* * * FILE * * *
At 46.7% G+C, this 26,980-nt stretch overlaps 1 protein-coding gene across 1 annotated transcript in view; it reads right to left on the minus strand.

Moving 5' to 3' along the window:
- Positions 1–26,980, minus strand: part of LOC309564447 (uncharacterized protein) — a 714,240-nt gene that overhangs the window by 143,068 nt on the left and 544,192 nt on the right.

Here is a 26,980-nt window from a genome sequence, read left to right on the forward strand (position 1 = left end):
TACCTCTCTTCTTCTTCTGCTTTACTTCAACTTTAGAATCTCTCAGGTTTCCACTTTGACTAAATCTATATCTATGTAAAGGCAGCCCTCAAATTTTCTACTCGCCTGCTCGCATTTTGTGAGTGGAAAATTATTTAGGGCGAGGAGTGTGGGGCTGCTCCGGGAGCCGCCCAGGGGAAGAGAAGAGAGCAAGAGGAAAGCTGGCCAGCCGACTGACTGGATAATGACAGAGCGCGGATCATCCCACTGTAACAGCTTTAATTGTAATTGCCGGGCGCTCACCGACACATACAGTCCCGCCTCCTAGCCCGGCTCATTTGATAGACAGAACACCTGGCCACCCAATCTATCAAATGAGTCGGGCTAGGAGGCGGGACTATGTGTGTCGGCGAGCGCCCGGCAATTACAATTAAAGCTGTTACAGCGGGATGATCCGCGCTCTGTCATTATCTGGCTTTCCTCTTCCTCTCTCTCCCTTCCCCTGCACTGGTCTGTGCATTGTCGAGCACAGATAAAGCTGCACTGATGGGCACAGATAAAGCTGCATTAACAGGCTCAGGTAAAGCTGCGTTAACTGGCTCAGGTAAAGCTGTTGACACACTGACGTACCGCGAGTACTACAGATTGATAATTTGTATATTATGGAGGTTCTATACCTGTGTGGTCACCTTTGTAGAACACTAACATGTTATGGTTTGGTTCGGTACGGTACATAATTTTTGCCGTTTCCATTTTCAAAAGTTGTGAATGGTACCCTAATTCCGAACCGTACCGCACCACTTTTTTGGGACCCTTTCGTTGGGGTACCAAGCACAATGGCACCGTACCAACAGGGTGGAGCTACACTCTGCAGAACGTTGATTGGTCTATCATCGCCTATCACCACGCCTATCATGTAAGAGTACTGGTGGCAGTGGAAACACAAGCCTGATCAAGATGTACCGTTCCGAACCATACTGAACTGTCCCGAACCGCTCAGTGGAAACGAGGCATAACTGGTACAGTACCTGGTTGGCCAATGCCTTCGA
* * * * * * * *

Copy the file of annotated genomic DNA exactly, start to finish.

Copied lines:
At 46.7% G+C, this 26,980-nt stretch overlaps 1 protein-coding gene across 1 annotated transcript in view; it reads right to left on the minus strand.

Moving 5' to 3' along the window:
- Positions 1–26,980, minus strand: part of LOC309564447 (uncharacterized protein) — a 714,240-nt gene that overhangs the window by 143,068 nt on the left and 544,192 nt on the right.

Here is a 26,980-nt window from a genome sequence, read left to right on the forward strand (position 1 = left end):
TACCTCTCTTCTTCTTCTGCTTTACTTCAACTTTAGAATCTCTCAGGTTTCCACTTTGACTAAATCTATATCTATGTAAAGGCAGCCCTCAAATTTTCTACTCGCCTGCTCGCATTTTGTGAGTGGAAAATTATTTAGGGCGAGGAGTGTGGGGCTGCTCCGGGAGCCGCCCAGGGGAAGAGAAGAGAGCAAGAGGAAAGCTGGCCAGCCGACTGACTGGATAATGACAGAGCGCGGATCATCCCACTGTAACAGCTTTAATTGTAATTGCCGGGCGCTCACCGACACATACAGTCCCGCCTCCTAGCCCGGCTCATTTGATAGACAGAACACCTGGCCACCCAATCTATCAAATGAGTCGGGCTAGGAGGCGGGACTATGTGTGTCGGCGAGCGCCCGGCAATTACAATTAAAGCTGTTACAGCGGGATGATCCGCGCTCTGTCATTATCTGGCTTTCCTCTTCCTCTCTCTCCCTTCCCCTGCACTGGTCTGTGCATTGTCGAGCACAGATAAAGCTGCACTGATGGGCACAGATAAAGCTGCATTAACAGGCTCAGGTAAAGCTGCGTTAACTGGCTCAGGTAAAGCTGTTGACACACTGACGTACCGCGAGTACTACAGATTGATAATTTGTATATTATGGAGGTTCTATACCTGTGTGGTCACCTTTGTAGAACACTAACATGTTATGGTTTGGTTCGGTACGGTACATAATTTTTGCCGTTTCCATTTTCAAAAGTTGTGAATGGTACCCTAATTCCGAACCGTACCGCACCACTTTTTTGGGACCCTTTCGTTGGGGTACCAAGCACAATGGCACCGTACCAACAGGGTGGAGCTACACTCTGCAGAACGTTGATTGGTCTATCATCGCCTATCACCACGCCTATCATGTAAGAGTACTGGTGGCAGTGGAAACACAAGCCTGATCAAGATGTACCGTTCCGAACCATACTGAACTGTCCCGAACCGCTCAGTGGAAACGAGGCATAACTGGTACAGTACCTGGTTGGCCAATGCCTTCGA